In a television appearance on the Dick Cavett Show in 1980, the novelist Mary McCarthy was asked which writers she regarded as overrated. McCarthy singled out the playwright and memoirist Lillian Hellman as “a bad writer, a dishonest writer,” and went on to say “every word she writes is a lie, including ‘and’ and ‘the.'”
As Franklin Foer tells the story, “when Lillian Hellman heard the quip in her bed, she laughed. By the time her assistant arrived for work the next morning, Hellman had called her lawyer, and set in motion a $2.25 million libel suit against McCarthy.”
Did Hellman have a legal leg to stand on? I’ll come back to that question in a minute.
There’s no doubt that a scathing take-down of a book or movie or other work of art can provide a wicked source of pleasure to both the reviewer and her readers. Some deliciously disapproving book reviews may be found in this collection of pans, this one, this one (focusing on harsh assessments of literary classics), and this one (featuring caustic reviews by New York Times critic Michiko Kakutani). At least two books have chronicled the history of bookish slam pieces: The Fine Art of Literary Mayhem and Rotten Reviews Redux. And there is even a Hatchet Job of the Year award for the “best” worst review.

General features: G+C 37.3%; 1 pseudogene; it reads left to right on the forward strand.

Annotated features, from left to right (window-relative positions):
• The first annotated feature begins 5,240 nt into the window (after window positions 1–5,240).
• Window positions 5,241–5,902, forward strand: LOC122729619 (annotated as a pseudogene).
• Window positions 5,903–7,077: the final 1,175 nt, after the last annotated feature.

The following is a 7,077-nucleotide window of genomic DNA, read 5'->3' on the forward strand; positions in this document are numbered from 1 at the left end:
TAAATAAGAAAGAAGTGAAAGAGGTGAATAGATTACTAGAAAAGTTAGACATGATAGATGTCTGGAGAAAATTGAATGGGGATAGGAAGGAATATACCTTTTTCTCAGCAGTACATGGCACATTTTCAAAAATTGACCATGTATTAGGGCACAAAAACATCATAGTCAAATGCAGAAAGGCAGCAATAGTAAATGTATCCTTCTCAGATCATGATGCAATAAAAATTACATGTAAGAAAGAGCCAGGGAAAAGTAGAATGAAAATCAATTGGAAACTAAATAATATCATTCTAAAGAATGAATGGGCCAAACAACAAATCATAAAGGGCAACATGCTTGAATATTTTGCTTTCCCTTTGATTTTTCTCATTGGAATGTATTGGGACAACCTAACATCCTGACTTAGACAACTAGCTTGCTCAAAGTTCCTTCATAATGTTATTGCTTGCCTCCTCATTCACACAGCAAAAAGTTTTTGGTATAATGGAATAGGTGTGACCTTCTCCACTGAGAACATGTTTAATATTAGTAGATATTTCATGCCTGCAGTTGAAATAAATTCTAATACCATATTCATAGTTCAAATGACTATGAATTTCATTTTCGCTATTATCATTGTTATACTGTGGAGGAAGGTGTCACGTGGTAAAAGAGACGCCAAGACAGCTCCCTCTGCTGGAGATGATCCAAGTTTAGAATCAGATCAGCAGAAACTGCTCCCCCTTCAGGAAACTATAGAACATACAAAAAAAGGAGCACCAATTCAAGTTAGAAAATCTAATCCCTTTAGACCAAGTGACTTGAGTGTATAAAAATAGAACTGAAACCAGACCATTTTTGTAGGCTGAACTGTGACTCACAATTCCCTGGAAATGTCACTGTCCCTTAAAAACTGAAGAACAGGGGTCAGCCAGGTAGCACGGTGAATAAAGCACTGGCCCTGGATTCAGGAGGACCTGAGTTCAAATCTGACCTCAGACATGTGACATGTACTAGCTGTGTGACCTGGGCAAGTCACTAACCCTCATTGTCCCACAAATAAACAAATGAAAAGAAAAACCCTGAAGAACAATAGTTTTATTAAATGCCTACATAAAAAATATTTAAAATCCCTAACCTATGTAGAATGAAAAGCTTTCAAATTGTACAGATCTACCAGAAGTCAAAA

But can a negative review of a book or film or other creative work go too far and give rise to a successful legal claim against the reviewer? The answer: yes, but (thank heavens) rarely. To make sure your reviews don’t plunge you into legal hot water, you should bear in mind the sometimes fuzzy line between constitutionally protected opinion and legally actionable libel.